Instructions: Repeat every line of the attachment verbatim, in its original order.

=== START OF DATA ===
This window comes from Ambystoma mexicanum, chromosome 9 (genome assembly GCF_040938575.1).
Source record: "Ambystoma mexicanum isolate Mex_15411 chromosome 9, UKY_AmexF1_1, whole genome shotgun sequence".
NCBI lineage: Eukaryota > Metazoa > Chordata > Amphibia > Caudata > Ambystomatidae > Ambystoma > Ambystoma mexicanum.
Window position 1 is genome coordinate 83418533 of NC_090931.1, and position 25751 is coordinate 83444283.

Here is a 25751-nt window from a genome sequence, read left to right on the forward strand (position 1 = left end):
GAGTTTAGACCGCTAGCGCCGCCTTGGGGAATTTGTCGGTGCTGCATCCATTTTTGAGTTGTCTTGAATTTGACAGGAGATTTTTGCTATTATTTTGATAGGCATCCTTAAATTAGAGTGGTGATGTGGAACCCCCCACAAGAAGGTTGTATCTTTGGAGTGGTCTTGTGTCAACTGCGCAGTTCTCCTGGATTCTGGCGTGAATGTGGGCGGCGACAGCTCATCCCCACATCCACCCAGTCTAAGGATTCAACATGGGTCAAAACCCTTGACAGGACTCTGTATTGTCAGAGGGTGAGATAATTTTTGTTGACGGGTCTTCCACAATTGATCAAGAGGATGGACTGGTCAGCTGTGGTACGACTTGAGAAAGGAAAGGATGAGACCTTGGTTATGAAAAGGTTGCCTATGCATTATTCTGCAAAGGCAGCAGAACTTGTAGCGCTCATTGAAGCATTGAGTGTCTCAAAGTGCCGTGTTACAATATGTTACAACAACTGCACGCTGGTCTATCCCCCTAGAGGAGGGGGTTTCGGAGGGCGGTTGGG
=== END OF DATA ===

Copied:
This window comes from Ambystoma mexicanum, chromosome 9 (genome assembly GCF_040938575.1).
Source record: "Ambystoma mexicanum isolate Mex_15411 chromosome 9, UKY_AmexF1_1, whole genome shotgun sequence".
NCBI lineage: Eukaryota > Metazoa > Chordata > Amphibia > Caudata > Ambystomatidae > Ambystoma > Ambystoma mexicanum.
Window position 1 is genome coordinate 83418533 of NC_090931.1, and position 25751 is coordinate 83444283.

Here is a 25751-nt window from a genome sequence, read left to right on the forward strand (position 1 = left end):
GAGTTTAGACCGCTAGCGCCGCCTTGGGGAATTTGTCGGTGCTGCATCCATTTTTGAGTTGTCTTGAATTTGACAGGAGATTTTTGCTATTATTTTGATAGGCATCCTTAAATTAGAGTGGTGATGTGGAACCCCCCACAAGAAGGTTGTATCTTTGGAGTGGTCTTGTGTCAACTGCGCAGTTCTCCTGGATTCTGGCGTGAATGTGGGCGGCGACAGCTCATCCCCACATCCACCCAGTCTAAGGATTCAACATGGGTCAAAACCCTTGACAGGACTCTGTATTGTCAGAGGGTGAGATAATTTTTGTTGACGGGTCTTCCACAATTGATCAAGAGGATGGACTGGTCAGCTGTGGTACGACTTGAGAAAGGAAAGGATGAGACCTTGGTTATGAAAAGGTTGCCTATGCATTATTCTGCAAAGGCAGCAGAACTTGTAGCGCTCATTGAAGCATTGAGTGTCTCAAAGTGCCGTGTTACAATATGTTACAACAACTGCACGCTGGTCTATCCCCCTAGAGGAGGGGGTTTCGGAGGGCGGTTGGG